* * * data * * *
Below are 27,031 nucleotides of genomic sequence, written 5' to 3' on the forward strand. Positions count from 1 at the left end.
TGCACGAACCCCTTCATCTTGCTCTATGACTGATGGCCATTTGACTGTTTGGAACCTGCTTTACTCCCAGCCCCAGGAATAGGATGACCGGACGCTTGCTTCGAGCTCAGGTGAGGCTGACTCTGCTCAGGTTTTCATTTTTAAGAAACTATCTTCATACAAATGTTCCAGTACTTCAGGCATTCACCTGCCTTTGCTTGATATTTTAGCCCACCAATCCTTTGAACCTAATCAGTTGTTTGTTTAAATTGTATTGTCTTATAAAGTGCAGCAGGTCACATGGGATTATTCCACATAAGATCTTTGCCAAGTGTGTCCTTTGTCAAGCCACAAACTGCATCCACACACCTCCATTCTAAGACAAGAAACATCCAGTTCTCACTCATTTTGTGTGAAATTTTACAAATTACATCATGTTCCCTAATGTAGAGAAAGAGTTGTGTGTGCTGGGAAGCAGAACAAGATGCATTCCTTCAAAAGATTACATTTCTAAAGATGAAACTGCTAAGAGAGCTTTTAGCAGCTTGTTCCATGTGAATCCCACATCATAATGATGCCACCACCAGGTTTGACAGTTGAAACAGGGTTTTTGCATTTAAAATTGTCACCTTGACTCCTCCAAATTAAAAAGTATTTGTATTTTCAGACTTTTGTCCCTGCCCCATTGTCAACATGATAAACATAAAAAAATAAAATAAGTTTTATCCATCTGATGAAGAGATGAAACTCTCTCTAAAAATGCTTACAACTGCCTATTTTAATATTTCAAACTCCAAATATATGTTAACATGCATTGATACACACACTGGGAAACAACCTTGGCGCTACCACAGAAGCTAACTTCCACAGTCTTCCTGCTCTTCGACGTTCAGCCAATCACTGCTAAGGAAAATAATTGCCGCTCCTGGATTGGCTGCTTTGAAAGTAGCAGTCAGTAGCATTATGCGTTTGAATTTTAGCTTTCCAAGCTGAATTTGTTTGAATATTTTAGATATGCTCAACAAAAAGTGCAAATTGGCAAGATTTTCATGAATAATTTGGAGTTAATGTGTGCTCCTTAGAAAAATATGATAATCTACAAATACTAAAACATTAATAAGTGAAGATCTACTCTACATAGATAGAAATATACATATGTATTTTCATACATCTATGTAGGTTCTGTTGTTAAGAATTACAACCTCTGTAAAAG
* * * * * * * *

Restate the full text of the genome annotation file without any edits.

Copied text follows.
Below are 27,031 nucleotides of genomic sequence, written 5' to 3' on the forward strand. Positions count from 1 at the left end.
TGCACGAACCCCTTCATCTTGCTCTATGACTGATGGCCATTTGACTGTTTGGAACCTGCTTTACTCCCAGCCCCAGGAATAGGATGACCGGACGCTTGCTTCGAGCTCAGGTGAGGCTGACTCTGCTCAGGTTTTCATTTTTAAGAAACTATCTTCATACAAATGTTCCAGTACTTCAGGCATTCACCTGCCTTTGCTTGATATTTTAGCCCACCAATCCTTTGAACCTAATCAGTTGTTTGTTTAAATTGTATTGTCTTATAAAGTGCAGCAGGTCACATGGGATTATTCCACATAAGATCTTTGCCAAGTGTGTCCTTTGTCAAGCCACAAACTGCATCCACACACCTCCATTCTAAGACAAGAAACATCCAGTTCTCACTCATTTTGTGTGAAATTTTACAAATTACATCATGTTCCCTAATGTAGAGAAAGAGTTGTGTGTGCTGGGAAGCAGAACAAGATGCATTCCTTCAAAAGATTACATTTCTAAAGATGAAACTGCTAAGAGAGCTTTTAGCAGCTTGTTCCATGTGAATCCCACATCATAATGATGCCACCACCAGGTTTGACAGTTGAAACAGGGTTTTTGCATTTAAAATTGTCACCTTGACTCCTCCAAATTAAAAAGTATTTGTATTTTCAGACTTTTGTCCCTGCCCCATTGTCAACATGATAAACATAAAAAAATAAAATAAGTTTTATCCATCTGATGAAGAGATGAAACTCTCTCTAAAAATGCTTACAACTGCCTATTTTAATATTTCAAACTCCAAATATATGTTAACATGCATTGATACACACACTGGGAAACAACCTTGGCGCTACCACAGAAGCTAACTTCCACAGTCTTCCTGCTCTTCGACGTTCAGCCAATCACTGCTAAGGAAAATAATTGCCGCTCCTGGATTGGCTGCTTTGAAAGTAGCAGTCAGTAGCATTATGCGTTTGAATTTTAGCTTTCCAAGCTGAATTTGTTTGAATATTTTAGATATGCTCAACAAAAAGTGCAAATTGGCAAGATTTTCATGAATAATTTGGAGTTAATGTGTGCTCCTTAGAAAAATATGATAATCTACAAATACTAAAACATTAATAAGTGAAGATCTACTCTACATAGATAGAAATATACATATGTATTTTCATACATCTATGTAGGTTCTGTTGTTAAGAATTACAACCTCTGTAAAAG